Please welcome my friend Rob Lozak back for a second year of Halloween Horrors.

While Rob’s look at Student Bodies was one of the more comedic pieces from last year’s event, he has taken a decidedly more serious approach with this year’s claim of “Gabriel” from the Prophecy series of films. Where as that piece featured references to late-night cable skin flicks and “rubbing one out”, this piece deals with a topic that’s just as “sticky” (pun VERY MUCH intended): religion.

Yes, I did just put “religion” and “masturbation” together in the same sentence. Yes, I’m probably going to Hell. That’s okay. So are you.

Growing up, I was introduced to a lot of different views of Christianity. I was raised Catholic, attended a Presbyterian middle school, went to a Baptist high school, and followed that up at a Methodist university (that, in all fairness, was Methodist in name only).  At any rate I got a lot of instruction from the Old and New Testament, and while I may not find salvation from it, I do attribute it to my love of horror movies with a Biblical theme; Rosemary’s Baby, Stigmata, The Omen.  Anytime God, Lucifer, or anyone else from the Bible gets involved with human affairs and things get bad for us, I’m delighted.

So, that brings us to The Prophecy, a movie with a very unique premise. A second war has broken out in heaven. This time an angelic civil war is happening, with the rogue angels being lead by the archangel Gabriel. Beautiful, ferocious, jealous Gabriel who, like all good villains, sees himself and his motives as justified and righteous.

 You see, Gabriel holds a bit of grudge against humankind. Once God created man, angels were no longer His favorite, despite man’s tendency to be completely ungrateful assholes. So, you can probably see why that would irk an angel who had loyally and dutifully followed God’s word for so long. It’s classic older sibling jealousy, but God’s favor is special, and to Gabriel the chance to regain it is enough reason for him to disobey and want to destroy us “talking monkeys.” For him it’s not a power struggle like it was when Lucifer fell. As he states before he kills one of his brother angels, “I don’t want to be God. I just want to make it like it was before the lie. When he loved us best.”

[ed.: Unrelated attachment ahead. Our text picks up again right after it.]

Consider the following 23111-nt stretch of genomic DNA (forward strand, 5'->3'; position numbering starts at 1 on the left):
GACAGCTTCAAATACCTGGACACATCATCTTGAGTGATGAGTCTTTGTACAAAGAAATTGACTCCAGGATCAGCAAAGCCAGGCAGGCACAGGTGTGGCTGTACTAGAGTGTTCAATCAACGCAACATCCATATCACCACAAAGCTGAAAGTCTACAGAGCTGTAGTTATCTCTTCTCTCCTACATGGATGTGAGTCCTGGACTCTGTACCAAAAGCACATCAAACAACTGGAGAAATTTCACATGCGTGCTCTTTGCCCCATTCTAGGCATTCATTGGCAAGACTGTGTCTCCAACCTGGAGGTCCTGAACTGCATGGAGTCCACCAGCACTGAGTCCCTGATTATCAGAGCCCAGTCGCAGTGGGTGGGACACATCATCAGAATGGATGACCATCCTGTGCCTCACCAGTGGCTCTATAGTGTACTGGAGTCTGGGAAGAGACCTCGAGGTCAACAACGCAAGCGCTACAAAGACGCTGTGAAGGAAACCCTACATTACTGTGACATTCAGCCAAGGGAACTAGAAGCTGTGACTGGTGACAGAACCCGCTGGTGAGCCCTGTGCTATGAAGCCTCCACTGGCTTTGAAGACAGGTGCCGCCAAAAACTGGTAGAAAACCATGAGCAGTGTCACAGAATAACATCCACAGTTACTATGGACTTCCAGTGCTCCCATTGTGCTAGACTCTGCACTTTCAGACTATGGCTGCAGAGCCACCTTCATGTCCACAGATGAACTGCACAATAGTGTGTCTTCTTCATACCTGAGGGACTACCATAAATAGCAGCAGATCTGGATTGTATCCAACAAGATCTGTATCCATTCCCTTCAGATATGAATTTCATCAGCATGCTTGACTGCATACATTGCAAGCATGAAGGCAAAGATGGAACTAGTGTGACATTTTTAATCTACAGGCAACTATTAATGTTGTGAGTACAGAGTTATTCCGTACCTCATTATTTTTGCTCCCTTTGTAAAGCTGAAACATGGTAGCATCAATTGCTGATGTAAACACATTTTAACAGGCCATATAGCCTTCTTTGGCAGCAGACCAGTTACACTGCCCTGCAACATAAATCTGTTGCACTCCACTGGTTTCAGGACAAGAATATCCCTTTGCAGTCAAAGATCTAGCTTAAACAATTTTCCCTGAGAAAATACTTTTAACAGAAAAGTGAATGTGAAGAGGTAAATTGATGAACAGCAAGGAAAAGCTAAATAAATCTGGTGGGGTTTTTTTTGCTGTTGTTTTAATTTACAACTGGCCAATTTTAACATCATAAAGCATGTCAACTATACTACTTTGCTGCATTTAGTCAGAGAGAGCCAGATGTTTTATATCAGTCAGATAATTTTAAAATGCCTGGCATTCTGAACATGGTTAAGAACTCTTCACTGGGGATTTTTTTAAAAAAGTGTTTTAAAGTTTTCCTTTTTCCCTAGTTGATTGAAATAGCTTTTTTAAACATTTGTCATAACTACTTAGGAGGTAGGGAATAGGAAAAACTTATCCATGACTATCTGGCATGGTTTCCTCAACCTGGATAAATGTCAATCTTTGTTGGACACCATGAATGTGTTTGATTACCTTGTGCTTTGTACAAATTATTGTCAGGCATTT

Gabriel’s motivation is solid, and his drive to achieve his goal is admirable (and I say this as someone who would ultimately become one of his victims), but there’s one little thing that completely puts him over the top as one of the most memorable film characters of all time: He is played by Christopher Walken.

For some of the younger readers out there, here’s a brief history lesson. Once upon a time, Christopher Walken was not the parody of himself that he has been for the last 15 or so years. For many years, he was a quirky, but extremely charismatic actor, and he didn’t play it off for laughs. He could control a scene and get a reaction with just a stare or a slight change in his voice.  

As “Gabriel”, his full range is on display and the result is a magnetic character that you can’t look away from.  He switches from making you chuckle with a one-liner, to scaring you as he yells with a voice thunder would be jealous of, and then chilling you with a quietly delivered line like this:

 I’m an angel. I kill firstborns while their mamas watch. I turn cities into salt. I even, when I feel like it, rip the souls from little girls. And from now till kingdom come, the only thing you can count on in your existence is never understanding why.

 I absolutely loved the character. As I mentioned before, I’ve had a lot of religion put in front of me over my life, and I’ve grown to feel that a lot of it would be better if we treated it like a buffet. Take what we want and leave what we think is bad about it behind. That’s what Gabriel does. He loves God and wants to follow God.  He just wants to correct one thing that he considers an error in judgement so he can make the rest of it better. And that’s why he strikes such a chord with me.

 Gabriel makes a return in the next two Prophecy films. The direct sequel is okay, but The Prophecy 3: The Ascent was terrible. A very different Gabriel only makes a couple brief cameos, and while those few scenes are quite good, the rest of the movie is a high price to pay for them.  Honestly though, your best bet is to just skip all the sequels and stick with the first one to truly appreciate how spellbinding Gabriel is.


You can see more from Rob on his new Facebook page, The Saturday Morning Vault.